Bursitis is a relatively common condition that affects millions of people in the United States. And while there are common risk factors that are seen in those diagnosed with the condition, anyone can get bursitis at any point in his or her life. However, there are ways to treat and prevent this painful condition.
Bursitis is the inflammation of the bursa, a small sack that is filled with a jelly-like fluid. There are 150 bursae throughout the human body. These sacks provide cushion between bones and the overlying soft tissue. This helps to reduce friction during movement. The two most common types of bursitis are olcranon bursitis (elbow) and prepatellar bursitis (knee).
Bursitis can either be acute, meaning that it occurs once as in the case of injuries, or it can be chronic in which it remains a problem, as is the case with repetitive use injuries.
Bursitis is considered to be a type of infectious arthritis condition, as the inflammation is often caused by an infection. The most common pathogen that causes the infection is the S. aureus, accounting for about 80 percent of all infection related cases, followed by the streptococci pathogen. It is important to know, that it doesn't always take an infection for a person to develop bursitis as there are other causes and risk factors associated with it.
Bursitis is diagnosed by physical examination and by a variety of laboratory and radiological tests, though it may not be necessary for a person to have all of them before the condition is treated. After a physical exam, a doctor may take a sample of the fluid in the bursa to test it for infection as well as blood tests that can look for a larger systemic infection in the body.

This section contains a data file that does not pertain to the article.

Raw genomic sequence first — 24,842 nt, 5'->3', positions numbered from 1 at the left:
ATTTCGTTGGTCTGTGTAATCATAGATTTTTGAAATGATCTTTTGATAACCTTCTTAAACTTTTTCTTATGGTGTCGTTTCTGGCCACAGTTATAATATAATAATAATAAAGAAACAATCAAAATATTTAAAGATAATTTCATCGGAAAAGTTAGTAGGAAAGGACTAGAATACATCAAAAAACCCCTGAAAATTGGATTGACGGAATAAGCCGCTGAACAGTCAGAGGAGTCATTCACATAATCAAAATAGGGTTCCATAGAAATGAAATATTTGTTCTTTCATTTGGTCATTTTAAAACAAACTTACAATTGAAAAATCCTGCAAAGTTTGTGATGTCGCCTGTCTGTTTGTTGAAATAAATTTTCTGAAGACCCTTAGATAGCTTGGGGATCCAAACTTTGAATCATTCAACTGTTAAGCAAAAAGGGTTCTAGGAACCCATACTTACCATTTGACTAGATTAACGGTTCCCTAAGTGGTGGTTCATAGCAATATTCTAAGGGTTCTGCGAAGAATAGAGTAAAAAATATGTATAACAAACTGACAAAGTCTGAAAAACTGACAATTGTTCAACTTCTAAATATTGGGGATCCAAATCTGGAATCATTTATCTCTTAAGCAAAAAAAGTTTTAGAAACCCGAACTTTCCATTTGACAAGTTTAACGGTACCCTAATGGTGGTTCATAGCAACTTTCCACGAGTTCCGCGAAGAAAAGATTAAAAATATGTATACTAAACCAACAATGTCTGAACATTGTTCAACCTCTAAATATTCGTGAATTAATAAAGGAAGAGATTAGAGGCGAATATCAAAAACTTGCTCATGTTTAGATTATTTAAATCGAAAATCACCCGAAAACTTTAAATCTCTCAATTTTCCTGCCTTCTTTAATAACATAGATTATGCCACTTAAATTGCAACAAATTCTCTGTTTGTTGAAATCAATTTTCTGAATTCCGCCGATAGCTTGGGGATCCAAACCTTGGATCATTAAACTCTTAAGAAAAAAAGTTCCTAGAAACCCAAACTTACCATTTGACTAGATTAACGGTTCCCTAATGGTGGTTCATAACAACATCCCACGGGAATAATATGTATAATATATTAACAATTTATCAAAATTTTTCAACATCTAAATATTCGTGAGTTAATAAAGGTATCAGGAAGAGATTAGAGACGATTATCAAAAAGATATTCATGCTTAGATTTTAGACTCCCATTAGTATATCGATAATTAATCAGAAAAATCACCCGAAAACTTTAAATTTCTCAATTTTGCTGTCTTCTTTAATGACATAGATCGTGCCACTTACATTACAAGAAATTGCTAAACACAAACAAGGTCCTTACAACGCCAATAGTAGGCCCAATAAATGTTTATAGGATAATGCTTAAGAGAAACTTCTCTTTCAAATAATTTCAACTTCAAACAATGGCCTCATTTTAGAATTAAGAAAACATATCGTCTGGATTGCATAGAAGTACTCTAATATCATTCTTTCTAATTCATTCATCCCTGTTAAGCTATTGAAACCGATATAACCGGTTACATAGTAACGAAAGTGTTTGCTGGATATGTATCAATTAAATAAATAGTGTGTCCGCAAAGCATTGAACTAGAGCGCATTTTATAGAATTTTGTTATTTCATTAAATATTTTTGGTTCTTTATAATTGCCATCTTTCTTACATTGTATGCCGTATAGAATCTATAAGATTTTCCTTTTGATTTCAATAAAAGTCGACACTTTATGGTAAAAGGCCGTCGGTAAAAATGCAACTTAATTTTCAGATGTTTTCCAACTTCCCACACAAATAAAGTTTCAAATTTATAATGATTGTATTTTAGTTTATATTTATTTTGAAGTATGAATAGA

Bursitis is most often caused by infection of the bursa, which results in pain and swelling. However there are other causes and risk factors, which include:
There are certain things that place a person at higher risk for developing bursitis, including:
The symptoms of bursitis include:
These symptoms are vague and are common in many orthopedic and rheumatic conditions. For this reason, it can be easily misdiagnosed. If a doctor suspects that a person has bursitis, but is unsure, tests such as x-rays and magnetic resonance imaging (MRI) can help confirm if bursitis is the problem.
The treatment for bursitis will depend upon its cause. If the cause is an infection, simple antibiotics will help clear it up relatively quickly, within 1-4 weeks. However, if the cause is an acute injury or repetitive use, it may be a bit more difficult to treat.
If an injury is the cause, treating the injury can relieve the bursitis. This can mean anything from icing and elevation of an injured knee, to walking with crutches or using a wheelchair in the case of an injured hip. Often over-the-counter nonsteroidal anti-inflammatory drugs (NSAIDs) can be used to help reduce swelling and pain and are generally considered safe.
One treatment that is used whether the cause is infection or injury is aspiration. This means that a needle is inserted into the bursa and fluid is removed to help reduce the swelling and pain of the bursa. This is often used when the exact cause can't be identified or when the person doesn't respond to other treatments. Surgery is also an option, but is not as common.
Often the best treatment is prevention. Those who have jobs or hobbies that require the repetitive use of major joints such as the shoulders, elbows, knees, hips or ankles should be careful to use proper body mechanics to prevent injury and treat any injury that they do sustain promptly instead of waiting for it to go away on its own.
Bursitis doesn't have to keep someone from doing what they love. With prompt treatment and precautionary measures, bursitis will heal and people can get back to doing what they love and living a pain-free life in no time.